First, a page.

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Investigators from Third Military Medical University Release New Data on Cancer Gene Therapy (E2F1 acts as a negative feedback regulator of...

September 8, 2014



Investigators from Third Military Medical University Release New Data on Cancer Gene Therapy (E2F1 acts as a negative feedback regulator of c-Myc-induced hTERT transcription during tumorigenesis)

By a News Reporter-Staff News Editor at Cancer Gene Therapy Week -- Current study results on Biotechnology have been published. According to news originating from Chongqing, People's Republic of China, by NewsRx correspondents, research stated, "Since induction of hTERT expression and subsequent telomerase activation play a critical role in the multistep process of tumorigenesis, a better understanding of hTERT regulation may provide not only a rationale for the molecular basis of cancer progression but also a path to the development of cancer prevention. The c-Myc oncoprotein can function effectively in activating the transcriptional expression of hTERT through E-box elements on its promoter."

Our news journalists obtained a quote from the research from Third Military Medical University, "E2F transcription factor 1 (E2F1) was found to be a repressor of hTERT transcription by directly binding to its promoter, thereby inhibiting hTERT protein expression. For the extensively crosstalk between c-Myc and E2F1 signals, which is now known to be vital to cell fate, we speculated that E2F1 may play a negative regulatory role in c-Myc-induced hTERT transcription. In the present study, we chose to use human embryonic fibroblast cells as an experimental model system, and present evidence that the E2F1 transcription factor constitutes a negative regulatory system to limit c-Myc transcriptional activation of hTERT in normal cells. Furthermore, we demonstrated that upregulation of the miR-17-92 cluster (miR-20a/miR-17-5p) is involved in the regulation of E2F1-mediated negative feedback of the c-Myc/hTERT pathway."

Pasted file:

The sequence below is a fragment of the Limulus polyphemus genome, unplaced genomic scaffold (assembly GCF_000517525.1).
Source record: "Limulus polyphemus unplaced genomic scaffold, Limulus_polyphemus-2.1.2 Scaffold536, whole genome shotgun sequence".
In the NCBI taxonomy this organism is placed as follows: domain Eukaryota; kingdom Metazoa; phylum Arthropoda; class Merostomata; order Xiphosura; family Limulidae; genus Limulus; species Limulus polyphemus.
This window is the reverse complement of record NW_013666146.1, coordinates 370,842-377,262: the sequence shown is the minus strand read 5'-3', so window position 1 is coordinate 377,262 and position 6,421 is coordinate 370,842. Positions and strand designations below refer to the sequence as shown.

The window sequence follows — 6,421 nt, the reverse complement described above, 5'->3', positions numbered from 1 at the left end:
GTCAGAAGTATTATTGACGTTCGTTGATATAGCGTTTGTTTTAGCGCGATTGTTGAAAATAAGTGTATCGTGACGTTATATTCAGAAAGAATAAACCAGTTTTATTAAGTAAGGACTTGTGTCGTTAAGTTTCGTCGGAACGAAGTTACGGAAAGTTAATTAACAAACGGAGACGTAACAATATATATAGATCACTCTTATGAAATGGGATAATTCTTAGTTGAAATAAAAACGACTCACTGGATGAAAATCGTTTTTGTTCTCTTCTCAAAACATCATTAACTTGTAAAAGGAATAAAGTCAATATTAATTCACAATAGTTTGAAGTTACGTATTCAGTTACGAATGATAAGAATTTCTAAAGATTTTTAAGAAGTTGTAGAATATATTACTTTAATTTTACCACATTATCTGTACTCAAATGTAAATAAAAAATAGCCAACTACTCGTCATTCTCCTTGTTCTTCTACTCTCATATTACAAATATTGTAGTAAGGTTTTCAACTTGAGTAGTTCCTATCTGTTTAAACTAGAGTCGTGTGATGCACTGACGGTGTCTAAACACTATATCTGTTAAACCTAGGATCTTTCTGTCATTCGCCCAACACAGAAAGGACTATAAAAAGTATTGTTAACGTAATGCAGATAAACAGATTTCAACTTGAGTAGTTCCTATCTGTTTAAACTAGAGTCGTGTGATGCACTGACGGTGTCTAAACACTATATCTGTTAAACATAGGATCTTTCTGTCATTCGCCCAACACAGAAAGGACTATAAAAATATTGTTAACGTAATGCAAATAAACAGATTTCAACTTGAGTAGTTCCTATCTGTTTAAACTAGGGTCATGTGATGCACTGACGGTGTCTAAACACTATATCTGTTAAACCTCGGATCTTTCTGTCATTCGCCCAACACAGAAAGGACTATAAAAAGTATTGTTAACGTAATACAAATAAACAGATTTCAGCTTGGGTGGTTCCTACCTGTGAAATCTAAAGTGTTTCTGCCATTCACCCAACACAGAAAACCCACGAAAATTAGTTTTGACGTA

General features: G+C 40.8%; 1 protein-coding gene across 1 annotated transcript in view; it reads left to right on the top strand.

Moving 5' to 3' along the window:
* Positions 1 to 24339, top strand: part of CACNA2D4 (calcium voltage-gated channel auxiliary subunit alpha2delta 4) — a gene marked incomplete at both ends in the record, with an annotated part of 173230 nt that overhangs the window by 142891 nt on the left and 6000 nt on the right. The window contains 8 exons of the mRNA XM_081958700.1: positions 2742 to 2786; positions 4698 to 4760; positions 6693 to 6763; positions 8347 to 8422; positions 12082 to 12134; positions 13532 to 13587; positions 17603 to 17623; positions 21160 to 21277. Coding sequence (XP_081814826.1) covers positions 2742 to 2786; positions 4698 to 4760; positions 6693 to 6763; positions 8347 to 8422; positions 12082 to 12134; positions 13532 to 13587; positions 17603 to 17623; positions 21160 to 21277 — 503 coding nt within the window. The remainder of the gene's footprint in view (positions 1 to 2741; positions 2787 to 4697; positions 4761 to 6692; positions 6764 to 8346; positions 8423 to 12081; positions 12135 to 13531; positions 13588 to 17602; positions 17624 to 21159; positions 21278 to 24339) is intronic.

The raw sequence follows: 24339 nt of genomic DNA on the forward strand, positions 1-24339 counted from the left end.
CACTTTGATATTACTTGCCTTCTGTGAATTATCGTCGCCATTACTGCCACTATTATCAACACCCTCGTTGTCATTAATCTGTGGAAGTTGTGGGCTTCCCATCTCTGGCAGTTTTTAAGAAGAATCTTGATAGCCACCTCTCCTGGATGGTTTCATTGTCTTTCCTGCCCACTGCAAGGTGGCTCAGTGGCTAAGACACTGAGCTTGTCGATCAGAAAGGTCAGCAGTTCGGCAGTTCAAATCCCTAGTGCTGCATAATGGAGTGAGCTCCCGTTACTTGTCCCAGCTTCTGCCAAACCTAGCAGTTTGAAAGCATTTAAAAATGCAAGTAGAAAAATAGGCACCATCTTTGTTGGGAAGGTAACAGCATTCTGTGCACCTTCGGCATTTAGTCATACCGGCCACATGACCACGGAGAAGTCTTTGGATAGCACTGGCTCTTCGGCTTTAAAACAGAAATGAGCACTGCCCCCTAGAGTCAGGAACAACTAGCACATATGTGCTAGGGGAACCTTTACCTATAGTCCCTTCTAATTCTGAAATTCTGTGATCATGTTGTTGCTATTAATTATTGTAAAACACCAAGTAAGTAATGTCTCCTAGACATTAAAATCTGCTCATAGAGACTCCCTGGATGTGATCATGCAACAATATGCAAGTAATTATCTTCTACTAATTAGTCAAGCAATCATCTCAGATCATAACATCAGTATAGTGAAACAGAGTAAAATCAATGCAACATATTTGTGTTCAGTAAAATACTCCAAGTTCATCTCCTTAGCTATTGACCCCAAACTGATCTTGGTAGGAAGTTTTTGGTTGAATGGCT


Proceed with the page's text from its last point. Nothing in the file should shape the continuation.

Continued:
According to the news editors, the research concluded: "Our results not only reveal novel insights into how normal cells control the transmission of c-Myc-mediated oncogenic signals, but also further establish E2F1 as an important molecular target for cancer therapy."

For more information on this research see: E2F1 acts as a negative feedback regulator of c-Myc-induced hTERT transcription during tumorigenesis. Oncology Reports, 2014;32(3):1273-1280. Oncology Reports can be contacted at: Spandidos Publ Ltd, Pob 18179, Athens, 116 10, Greece (see also Biotechnology).

The news correspondents report that additional information may be obtained from Y.F. Zhang, Third Military Medical University, Xinqiao Hosp, Dept. of Gastroenterol, Chongqing, People's Republic of China. Additional authors for this research include A.R. Zhang, C.F. Shen, B.C. Zhang, Z.G. Rao, R.Q. Wang, S.M. Yang, S.B. Ning, G.P. Mao and D.C. Fang.

Keywords for this news article include: Chongqing, People's Republic of China, Asia, Biotechnology, Cancer Gene Therapy, Oncology

Our reports deliver fact-based news of research and discoveries from around the world. Copyright 2014, NewsRx LLC


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Source: Cancer Gene Therapy Week


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